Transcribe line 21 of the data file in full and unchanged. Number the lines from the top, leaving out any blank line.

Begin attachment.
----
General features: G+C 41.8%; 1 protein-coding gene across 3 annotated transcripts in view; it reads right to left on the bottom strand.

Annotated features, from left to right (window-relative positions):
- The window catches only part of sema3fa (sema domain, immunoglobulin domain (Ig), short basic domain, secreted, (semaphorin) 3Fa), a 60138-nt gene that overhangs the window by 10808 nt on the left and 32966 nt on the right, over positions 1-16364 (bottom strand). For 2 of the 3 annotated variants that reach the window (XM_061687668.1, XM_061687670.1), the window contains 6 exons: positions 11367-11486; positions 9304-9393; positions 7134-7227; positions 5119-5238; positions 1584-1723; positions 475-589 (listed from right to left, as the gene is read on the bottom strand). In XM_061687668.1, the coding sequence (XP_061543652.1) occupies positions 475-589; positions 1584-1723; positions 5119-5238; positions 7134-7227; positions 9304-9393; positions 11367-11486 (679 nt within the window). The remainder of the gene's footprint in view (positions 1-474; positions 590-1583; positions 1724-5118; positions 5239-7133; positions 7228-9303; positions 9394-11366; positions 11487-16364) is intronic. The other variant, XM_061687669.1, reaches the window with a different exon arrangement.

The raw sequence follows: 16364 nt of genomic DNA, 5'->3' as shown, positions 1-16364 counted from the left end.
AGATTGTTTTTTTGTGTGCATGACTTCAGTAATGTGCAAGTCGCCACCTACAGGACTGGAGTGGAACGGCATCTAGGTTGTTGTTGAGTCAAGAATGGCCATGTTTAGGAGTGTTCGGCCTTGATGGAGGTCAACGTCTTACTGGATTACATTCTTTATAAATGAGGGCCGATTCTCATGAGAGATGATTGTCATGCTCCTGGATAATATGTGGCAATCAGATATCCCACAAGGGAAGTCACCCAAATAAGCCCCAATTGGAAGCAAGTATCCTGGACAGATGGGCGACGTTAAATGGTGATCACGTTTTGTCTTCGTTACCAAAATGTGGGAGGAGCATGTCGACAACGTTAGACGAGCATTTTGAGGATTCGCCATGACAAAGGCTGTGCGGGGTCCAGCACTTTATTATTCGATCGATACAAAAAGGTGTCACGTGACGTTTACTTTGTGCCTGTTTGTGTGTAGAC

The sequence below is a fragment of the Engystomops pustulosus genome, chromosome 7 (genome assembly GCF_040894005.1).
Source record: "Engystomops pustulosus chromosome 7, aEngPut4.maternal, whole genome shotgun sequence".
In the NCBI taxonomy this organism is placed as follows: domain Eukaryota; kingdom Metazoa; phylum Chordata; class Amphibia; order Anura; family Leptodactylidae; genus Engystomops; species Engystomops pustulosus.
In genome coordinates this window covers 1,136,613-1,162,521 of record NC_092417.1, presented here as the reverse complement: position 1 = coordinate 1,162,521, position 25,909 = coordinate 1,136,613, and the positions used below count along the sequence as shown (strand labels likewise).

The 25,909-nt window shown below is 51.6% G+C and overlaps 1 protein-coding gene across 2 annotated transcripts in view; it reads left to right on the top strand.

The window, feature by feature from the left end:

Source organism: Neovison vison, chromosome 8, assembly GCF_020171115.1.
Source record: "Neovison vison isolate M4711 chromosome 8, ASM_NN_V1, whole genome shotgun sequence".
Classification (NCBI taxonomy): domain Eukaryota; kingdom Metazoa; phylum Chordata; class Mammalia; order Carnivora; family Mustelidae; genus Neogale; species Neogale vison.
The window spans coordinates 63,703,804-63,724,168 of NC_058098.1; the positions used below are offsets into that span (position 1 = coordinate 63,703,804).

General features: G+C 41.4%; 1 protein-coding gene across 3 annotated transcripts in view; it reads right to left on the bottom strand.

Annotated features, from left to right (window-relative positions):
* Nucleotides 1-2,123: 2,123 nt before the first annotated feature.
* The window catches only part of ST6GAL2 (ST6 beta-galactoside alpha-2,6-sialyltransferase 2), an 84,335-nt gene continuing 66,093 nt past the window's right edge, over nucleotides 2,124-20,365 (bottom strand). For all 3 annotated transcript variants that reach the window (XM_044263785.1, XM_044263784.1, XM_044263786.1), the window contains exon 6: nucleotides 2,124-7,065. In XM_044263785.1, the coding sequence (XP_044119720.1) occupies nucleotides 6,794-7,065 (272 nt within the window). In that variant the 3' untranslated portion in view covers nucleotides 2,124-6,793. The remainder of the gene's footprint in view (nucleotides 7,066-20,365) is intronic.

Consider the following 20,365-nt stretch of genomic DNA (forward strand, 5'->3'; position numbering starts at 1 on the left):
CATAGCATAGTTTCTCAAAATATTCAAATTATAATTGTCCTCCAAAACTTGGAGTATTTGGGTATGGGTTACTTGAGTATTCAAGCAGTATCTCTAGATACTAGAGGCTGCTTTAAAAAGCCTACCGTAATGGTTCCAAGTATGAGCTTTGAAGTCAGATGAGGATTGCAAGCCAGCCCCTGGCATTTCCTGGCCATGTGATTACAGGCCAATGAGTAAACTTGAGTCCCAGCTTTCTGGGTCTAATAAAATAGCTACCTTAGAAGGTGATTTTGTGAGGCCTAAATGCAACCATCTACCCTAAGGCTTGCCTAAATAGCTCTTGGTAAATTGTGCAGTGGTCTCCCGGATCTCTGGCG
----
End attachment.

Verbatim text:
CATAGCATAGTTTCTCAAAATATTCAAATTATAATTGTCCTCCAAAACTTGGAGTATTTGGGTATGGGTTACTTGAGTATTCAAGCAGTATCTCTAGATACTAGAGGCTGCTTTAAAAAGCCTACCGTAATGGTTCCAAGTATGAGCTTTGAAGTCAGATGAGGATTGCAAGCCAGCCCCTGGCATTTCCTGGCCATGTGATTACAGGCCAATGAGTAAACTTGAGTCCCAGCTTTCTGGGTCTAATAAAATAGCTACCTTAGAAGGTGATTTTGTGAGGCCTAAATGCAACCATCTACCCTAAGGCTTGCCTAAATAGCTCTTGGTAAATTGTGCAGTGGTCTCCCGGATCTCTGGCG